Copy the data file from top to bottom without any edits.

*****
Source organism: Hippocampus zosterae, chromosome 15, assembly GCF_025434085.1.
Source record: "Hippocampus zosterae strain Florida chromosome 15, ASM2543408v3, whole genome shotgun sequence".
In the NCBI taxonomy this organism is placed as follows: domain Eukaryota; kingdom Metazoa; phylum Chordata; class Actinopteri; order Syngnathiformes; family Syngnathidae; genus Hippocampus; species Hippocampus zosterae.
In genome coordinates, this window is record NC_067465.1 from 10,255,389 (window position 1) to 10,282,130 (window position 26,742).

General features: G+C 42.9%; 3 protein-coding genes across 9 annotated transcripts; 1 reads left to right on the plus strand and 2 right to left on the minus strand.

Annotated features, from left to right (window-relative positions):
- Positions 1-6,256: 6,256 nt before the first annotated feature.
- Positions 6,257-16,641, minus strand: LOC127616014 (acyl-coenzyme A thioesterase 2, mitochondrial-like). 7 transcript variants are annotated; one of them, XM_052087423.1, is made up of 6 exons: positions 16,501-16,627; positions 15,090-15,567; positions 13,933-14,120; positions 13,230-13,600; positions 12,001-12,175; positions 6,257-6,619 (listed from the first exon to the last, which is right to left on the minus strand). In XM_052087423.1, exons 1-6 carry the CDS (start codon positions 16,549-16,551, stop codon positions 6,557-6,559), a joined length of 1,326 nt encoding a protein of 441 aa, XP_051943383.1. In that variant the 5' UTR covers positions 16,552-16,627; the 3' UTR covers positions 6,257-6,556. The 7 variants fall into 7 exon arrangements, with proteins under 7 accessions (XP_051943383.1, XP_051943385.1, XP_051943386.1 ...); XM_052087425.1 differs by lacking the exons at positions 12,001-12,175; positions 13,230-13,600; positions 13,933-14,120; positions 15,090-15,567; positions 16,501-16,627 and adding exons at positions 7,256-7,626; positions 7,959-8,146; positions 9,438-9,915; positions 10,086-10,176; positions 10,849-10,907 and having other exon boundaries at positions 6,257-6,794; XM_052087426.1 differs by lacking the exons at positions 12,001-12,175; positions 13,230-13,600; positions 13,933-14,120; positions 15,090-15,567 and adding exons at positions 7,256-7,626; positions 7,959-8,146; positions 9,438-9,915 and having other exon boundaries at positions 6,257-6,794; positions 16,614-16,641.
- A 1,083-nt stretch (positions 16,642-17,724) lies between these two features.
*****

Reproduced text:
Source organism: Hippocampus zosterae, chromosome 15, assembly GCF_025434085.1.
Source record: "Hippocampus zosterae strain Florida chromosome 15, ASM2543408v3, whole genome shotgun sequence".
In the NCBI taxonomy this organism is placed as follows: domain Eukaryota; kingdom Metazoa; phylum Chordata; class Actinopteri; order Syngnathiformes; family Syngnathidae; genus Hippocampus; species Hippocampus zosterae.
In genome coordinates, this window is record NC_067465.1 from 10,255,389 (window position 1) to 10,282,130 (window position 26,742).

General features: G+C 42.9%; 3 protein-coding genes across 9 annotated transcripts; 1 reads left to right on the plus strand and 2 right to left on the minus strand.

Annotated features, from left to right (window-relative positions):
- Positions 1-6,256: 6,256 nt before the first annotated feature.
- Positions 6,257-16,641, minus strand: LOC127616014 (acyl-coenzyme A thioesterase 2, mitochondrial-like). 7 transcript variants are annotated; one of them, XM_052087423.1, is made up of 6 exons: positions 16,501-16,627; positions 15,090-15,567; positions 13,933-14,120; positions 13,230-13,600; positions 12,001-12,175; positions 6,257-6,619 (listed from the first exon to the last, which is right to left on the minus strand). In XM_052087423.1, exons 1-6 carry the CDS (start codon positions 16,549-16,551, stop codon positions 6,557-6,559), a joined length of 1,326 nt encoding a protein of 441 aa, XP_051943383.1. In that variant the 5' UTR covers positions 16,552-16,627; the 3' UTR covers positions 6,257-6,556. The 7 variants fall into 7 exon arrangements, with proteins under 7 accessions (XP_051943383.1, XP_051943385.1, XP_051943386.1 ...); XM_052087425.1 differs by lacking the exons at positions 12,001-12,175; positions 13,230-13,600; positions 13,933-14,120; positions 15,090-15,567; positions 16,501-16,627 and adding exons at positions 7,256-7,626; positions 7,959-8,146; positions 9,438-9,915; positions 10,086-10,176; positions 10,849-10,907 and having other exon boundaries at positions 6,257-6,794; XM_052087426.1 differs by lacking the exons at positions 12,001-12,175; positions 13,230-13,600; positions 13,933-14,120; positions 15,090-15,567 and adding exons at positions 7,256-7,626; positions 7,959-8,146; positions 9,438-9,915 and having other exon boundaries at positions 6,257-6,794; positions 16,614-16,641.
- A 1,083-nt stretch (positions 16,642-17,724) lies between these two features.